Physical examinations and investigations (including complete blood count (CBC), biochemical analyses, cardiological evaluation, hs-CRP (high-sensitivity C-reactive protein) were normal, but serum Antistreptolysin O (ASO) titer was 1333 Todd units (Normal value: 170-330 Todd units) and Erythrocyte Sedimentation Rate (ESR) value was 32/first hour (Normal 0-10). The throat culture was negative (This was probably due to the antibiotic medication taken for several days) at his emergency assessment. Furthermore, the family history was positive for obsessive-compulsive personality disorder - his mother and his sister were OCD sufferers.

We considered these symptoms as probable PANDAS and the patient was commenced on Alprazolam 1mg/day, Fluoxetine 20 mg/day and Penicillin G Benzathine-injection 1.200.000 unit for three weeks. In addition, his oral penicillin treatment was restarted. The symptoms including compulsions reduced dramatically one week after initiation of the medication. He did not report any compulsion six weeks later and ESR and ASO value reduced to 22/first hour and 1248 Todd units, respectively. Three months later, treatment was ceased due to improvement in his symptoms. Penicillin G Benzathine 1.200.000 unit was used for three times and then stopped. No aggravation of the symptoms was observed during a six-month period without any medication.

Discussion

In this case report, symptoms of OCD had sudden onset. The first three weeks are particularly important for revealing OCD symptoms in these cases. OCD symptoms of patient had begun suddenly after upper respiratory tract infection. This course has shown similarity with PANDAS criteria of the National Institute of Mental Health. Especially professionals should be alert to sudden onset of OCD symptoms in order to initiate early treatment.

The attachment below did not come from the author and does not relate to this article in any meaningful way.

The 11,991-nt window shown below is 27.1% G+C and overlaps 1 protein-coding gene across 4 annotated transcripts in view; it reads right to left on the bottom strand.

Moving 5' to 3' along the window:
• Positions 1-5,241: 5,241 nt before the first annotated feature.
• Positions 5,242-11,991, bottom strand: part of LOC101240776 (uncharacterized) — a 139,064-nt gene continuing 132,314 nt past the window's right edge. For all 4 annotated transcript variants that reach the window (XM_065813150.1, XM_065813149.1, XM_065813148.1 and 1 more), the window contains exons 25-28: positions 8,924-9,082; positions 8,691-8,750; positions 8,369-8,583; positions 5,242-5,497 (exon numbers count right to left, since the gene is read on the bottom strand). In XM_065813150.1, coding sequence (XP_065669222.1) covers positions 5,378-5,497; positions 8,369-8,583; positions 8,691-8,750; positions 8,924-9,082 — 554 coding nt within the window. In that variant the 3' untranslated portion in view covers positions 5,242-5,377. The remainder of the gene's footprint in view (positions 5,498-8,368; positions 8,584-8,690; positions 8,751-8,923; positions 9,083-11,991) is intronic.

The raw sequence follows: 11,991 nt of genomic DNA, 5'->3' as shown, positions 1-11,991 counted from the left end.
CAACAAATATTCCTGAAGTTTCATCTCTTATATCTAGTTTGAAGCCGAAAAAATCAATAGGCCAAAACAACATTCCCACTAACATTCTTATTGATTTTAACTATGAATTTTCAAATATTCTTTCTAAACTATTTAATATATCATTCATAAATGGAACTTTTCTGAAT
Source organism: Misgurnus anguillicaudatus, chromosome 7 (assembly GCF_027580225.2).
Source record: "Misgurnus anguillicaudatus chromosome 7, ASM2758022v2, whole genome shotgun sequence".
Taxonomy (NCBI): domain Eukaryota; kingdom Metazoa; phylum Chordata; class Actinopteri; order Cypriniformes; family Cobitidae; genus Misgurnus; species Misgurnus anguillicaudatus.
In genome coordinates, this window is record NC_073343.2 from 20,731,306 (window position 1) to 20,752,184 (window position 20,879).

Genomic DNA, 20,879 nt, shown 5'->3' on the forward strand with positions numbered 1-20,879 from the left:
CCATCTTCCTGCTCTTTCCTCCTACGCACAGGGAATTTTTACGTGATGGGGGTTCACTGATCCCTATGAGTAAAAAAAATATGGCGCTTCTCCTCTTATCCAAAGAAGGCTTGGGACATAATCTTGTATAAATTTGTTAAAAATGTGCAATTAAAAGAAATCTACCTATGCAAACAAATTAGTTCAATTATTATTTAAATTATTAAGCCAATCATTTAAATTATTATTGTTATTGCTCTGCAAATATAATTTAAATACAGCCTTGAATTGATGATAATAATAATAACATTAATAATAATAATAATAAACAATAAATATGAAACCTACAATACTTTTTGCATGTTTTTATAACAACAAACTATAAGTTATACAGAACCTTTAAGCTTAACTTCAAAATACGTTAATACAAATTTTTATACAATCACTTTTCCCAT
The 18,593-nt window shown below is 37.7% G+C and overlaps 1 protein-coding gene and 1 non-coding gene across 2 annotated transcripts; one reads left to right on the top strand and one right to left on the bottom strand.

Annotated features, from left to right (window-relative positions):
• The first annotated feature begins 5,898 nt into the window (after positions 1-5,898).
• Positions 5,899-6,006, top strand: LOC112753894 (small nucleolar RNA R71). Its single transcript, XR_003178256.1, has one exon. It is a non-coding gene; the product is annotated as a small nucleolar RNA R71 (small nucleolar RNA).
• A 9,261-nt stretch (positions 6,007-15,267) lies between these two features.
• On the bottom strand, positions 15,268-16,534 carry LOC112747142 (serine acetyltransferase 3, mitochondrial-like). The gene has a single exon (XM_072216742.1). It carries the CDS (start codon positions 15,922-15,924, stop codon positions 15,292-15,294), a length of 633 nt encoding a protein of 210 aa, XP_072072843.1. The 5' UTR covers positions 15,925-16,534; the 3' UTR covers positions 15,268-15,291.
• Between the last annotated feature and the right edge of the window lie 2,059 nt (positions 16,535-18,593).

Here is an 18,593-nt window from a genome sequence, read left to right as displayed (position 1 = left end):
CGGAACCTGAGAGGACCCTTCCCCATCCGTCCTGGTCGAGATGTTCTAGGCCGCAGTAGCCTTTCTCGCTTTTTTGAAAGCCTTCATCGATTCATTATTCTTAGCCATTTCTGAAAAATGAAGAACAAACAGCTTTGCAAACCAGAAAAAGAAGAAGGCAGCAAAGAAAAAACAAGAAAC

We used antibiotic treatment in addition to psychiatric treatment for eradicating the streptococcal infection. Our patient's neuropsychiatric symptoms have disappeared completely following the antibiotic treatment despite the persistence of high ASO titer. ASO is an antibody response peaking in 2-4 weeks and its blood levels may remain high for about 6-8 weeks. Therapeutic Plasma Exchange and Intravenous Immunoglobulin (IVIG) are found successful in reducing OCD and other behavioral symptoms in children with PANDAS (9). But these treatments are not recommended by some authors unless other interventions fail (10). The antibiotic treatment is easily applicable in daily practice. So this type of treatment should be given priority, in addition to other treatments, due to its benefits in such cases. Psychiatric and medical treatments of OCD are easily applicable in children with PANDAS.

The PANDAS clinical course was characterized by a relapsing-remitting symptom pattern with significant psychiatric comorbidity in these cases. So clinicians should be alert to these patients. All of OCD after GABHS infection cannot be accepted as PANDAS. PANDAS have different characteristics in terms of onset and course in patients with OCD symptoms.